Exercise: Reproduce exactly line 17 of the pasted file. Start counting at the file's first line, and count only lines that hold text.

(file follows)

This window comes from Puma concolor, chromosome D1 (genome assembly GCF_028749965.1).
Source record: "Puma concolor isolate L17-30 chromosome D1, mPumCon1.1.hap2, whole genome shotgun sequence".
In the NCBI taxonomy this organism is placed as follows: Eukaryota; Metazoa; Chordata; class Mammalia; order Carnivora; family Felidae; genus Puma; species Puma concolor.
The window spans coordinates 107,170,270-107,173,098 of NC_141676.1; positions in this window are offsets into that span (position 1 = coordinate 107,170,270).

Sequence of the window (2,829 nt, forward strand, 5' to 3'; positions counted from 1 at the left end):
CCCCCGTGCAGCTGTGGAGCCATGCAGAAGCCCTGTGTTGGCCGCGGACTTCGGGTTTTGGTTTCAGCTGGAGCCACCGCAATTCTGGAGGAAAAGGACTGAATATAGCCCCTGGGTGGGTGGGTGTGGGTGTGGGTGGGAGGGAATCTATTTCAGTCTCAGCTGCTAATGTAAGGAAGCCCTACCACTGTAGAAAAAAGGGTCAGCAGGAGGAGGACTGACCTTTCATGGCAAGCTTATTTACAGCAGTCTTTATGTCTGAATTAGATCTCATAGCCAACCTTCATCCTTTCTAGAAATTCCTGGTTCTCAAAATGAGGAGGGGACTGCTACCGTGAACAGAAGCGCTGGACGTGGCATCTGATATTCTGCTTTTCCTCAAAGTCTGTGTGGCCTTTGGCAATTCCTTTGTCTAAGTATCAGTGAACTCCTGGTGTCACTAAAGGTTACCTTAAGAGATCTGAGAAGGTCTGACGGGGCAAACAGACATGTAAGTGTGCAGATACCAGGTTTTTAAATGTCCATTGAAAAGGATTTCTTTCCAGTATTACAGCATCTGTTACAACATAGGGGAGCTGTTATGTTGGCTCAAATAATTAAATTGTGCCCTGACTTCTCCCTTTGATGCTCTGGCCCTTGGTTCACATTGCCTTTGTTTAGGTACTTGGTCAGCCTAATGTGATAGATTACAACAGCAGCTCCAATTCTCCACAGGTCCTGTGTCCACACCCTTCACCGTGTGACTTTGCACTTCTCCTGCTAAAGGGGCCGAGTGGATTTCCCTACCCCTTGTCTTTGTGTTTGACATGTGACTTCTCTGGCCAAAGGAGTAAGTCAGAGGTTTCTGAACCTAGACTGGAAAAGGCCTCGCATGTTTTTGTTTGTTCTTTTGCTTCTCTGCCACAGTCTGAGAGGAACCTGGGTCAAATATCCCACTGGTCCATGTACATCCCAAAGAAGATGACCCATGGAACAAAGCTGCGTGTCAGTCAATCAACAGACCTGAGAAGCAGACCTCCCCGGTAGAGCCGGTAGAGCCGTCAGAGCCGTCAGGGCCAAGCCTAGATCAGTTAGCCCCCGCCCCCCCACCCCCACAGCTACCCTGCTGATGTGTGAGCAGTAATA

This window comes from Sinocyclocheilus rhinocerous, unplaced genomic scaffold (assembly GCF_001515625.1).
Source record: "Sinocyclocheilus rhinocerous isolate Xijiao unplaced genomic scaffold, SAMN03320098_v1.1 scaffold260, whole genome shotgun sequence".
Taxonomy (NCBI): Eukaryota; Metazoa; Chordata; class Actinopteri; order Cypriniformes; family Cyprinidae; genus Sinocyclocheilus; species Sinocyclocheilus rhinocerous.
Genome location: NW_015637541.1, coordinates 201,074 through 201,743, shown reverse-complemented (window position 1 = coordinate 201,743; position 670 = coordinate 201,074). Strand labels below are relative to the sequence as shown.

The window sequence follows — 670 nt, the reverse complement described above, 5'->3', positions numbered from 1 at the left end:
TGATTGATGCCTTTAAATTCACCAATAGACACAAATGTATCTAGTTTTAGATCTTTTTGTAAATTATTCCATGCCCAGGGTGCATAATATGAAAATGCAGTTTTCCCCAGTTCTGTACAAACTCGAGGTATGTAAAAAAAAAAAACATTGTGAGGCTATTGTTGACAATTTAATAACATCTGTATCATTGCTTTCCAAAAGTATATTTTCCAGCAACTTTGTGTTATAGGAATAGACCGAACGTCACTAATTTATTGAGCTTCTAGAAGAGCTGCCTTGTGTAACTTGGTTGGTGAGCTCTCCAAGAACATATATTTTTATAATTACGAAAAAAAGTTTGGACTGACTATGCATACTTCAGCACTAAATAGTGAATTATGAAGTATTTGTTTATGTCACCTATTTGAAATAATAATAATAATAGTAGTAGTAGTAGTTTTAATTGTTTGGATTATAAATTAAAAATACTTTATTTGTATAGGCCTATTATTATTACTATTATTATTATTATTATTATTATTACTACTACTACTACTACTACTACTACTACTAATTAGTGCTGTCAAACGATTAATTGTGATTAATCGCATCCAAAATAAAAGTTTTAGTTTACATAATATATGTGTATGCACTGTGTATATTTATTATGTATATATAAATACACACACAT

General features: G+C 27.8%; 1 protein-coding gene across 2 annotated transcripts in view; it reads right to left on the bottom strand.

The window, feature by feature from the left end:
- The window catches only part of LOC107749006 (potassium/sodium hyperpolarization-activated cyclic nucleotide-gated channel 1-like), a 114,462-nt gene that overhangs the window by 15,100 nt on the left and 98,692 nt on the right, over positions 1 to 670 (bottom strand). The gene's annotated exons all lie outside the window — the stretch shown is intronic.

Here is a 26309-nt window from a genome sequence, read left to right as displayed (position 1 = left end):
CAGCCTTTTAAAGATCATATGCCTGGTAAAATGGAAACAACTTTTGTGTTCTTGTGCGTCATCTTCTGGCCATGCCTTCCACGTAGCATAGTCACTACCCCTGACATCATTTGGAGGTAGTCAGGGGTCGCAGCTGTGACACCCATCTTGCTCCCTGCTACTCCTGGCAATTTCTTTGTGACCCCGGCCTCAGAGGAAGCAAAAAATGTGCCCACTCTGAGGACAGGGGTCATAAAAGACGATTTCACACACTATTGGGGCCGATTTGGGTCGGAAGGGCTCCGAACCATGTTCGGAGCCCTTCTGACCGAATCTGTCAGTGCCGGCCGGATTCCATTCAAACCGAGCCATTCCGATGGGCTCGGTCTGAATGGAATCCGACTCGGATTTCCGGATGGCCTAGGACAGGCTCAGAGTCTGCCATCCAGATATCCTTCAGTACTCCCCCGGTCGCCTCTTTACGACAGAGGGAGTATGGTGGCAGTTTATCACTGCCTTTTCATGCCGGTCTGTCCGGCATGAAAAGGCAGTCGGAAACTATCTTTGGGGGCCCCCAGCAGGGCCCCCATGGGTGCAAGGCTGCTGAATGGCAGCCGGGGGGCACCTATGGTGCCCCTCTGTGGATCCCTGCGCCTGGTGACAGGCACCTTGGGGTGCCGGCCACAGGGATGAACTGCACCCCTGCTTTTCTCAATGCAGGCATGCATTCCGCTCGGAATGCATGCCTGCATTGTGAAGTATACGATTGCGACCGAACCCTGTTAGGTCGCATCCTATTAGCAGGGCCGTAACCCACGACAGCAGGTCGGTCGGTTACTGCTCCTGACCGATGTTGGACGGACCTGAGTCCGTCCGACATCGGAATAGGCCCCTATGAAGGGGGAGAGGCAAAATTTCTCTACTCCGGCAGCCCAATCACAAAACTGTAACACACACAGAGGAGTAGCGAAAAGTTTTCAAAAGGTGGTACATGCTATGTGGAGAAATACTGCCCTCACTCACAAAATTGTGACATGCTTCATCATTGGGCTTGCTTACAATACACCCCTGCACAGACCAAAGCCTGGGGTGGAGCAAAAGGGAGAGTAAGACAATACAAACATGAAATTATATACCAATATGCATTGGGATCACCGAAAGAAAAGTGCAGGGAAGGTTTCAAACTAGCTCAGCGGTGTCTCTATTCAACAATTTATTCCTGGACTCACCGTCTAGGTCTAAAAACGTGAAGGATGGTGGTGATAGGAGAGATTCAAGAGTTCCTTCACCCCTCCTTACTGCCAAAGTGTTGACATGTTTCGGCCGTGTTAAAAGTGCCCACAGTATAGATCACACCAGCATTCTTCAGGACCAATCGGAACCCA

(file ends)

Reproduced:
CAGCCTTTTAAAGATCATATGCCTGGTAAAATGGAAACAACTTTTGTGTTCTTGTGCGTCATCTTCTGGCCATGCCTTCCACGTAGCATAGTCACTACCCCTGACATCATTTGGAGGTAGTCAGGGGTCGCAGCTGTGACACCCATCTTGCTCCCTGCTACTCCTGGCAATTTCTTTGTGACCCCGGCCTCAGAGGAAGCAAAAAATGTGCCCACTCTGAGGACAGGGGTCATAAAAGACGATTTCACACACTATTGGGGCCGATTTGGGTCGGAAGGGCTCCGAACCATGTTCGGAGCCCTTCTGACCGAATCTGTCAGTGCCGGCCGGATTCCATTCAAACCGAGCCATTCCGATGGGCTCGGTCTGAATGGAATCCGACTCGGATTTCCGGATGGCCTAGGACAGGCTCAGAGTCTGCCATCCAGATATCCTTCAGTACTCCCCCGGTCGCCTCTTTACGACAGAGGGAGTATGGTGGCAGTTTATCACTGCCTTTTCATGCCGGTCTGTCCGGCATGAAAAGGCAGTCGGAAACTATCTTTGGGGGCCCCCAGCAGGGCCCCCATGGGTGCAAGGCTGCTGAATGGCAGCCGGGGGGCACCTATGGTGCCCCTCTGTGGATCCCTGCGCCTGGTGACAGGCACCTTGGGGTGCCGGCCACAGGGATGAACTGCACCCCTGCTTTTCTCAATGCAGGCATGCATTCCGCTCGGAATGCATGCCTGCATTGTGAAGTATACGATTGCGACCGAACCCTGTTAGGTCGCATCCTATTAGCAGGGCCGTAACCCACGACAGCAGGTCGGTCGGTTACTGCTCCTGACCGATGTTGGACGGACCTGAGTCCGTCCGACATCGGAATAGGCCCCTATGAAGGGGGAGAGGCAAAATTTCTCTACTCCGGCAGCCCAATCACAAAACTGTAACACACACAGAGGAGTAGCGAAAAGTTTTCAAAAGGTGGTACATGCTATGTGGAGAAATACTGCCCTCACTCACAAAATTGTGACATGCTTCATCATTGGGCTTGCTTACAATACACCCCTGCACAGACCAAAGCCTGGGGTGGAGCAAAAGGGAGAGTAAGACAATACAAACATGAAATTATATACCAATATGCATTGGGATCACCGAAAGAAAAGTGCAGGGAAGGTTTCAAACTAGCTCAGCGGTGTCTCTATTCAACAATTTATTCCTGGACTCACCGTCTAGGTCTAAAAACGTGAAGGATGGTGGTGATAGGAGAGATTCAAGAGTTCCTTCACCCCTCCTTACTGCCAAAGTGTTGACATGTTTCGGCCGTGTTAAAAGTGCCCACAGTATAGATCACACCAGCATTCTTCAGGACCAATCGGAACCCA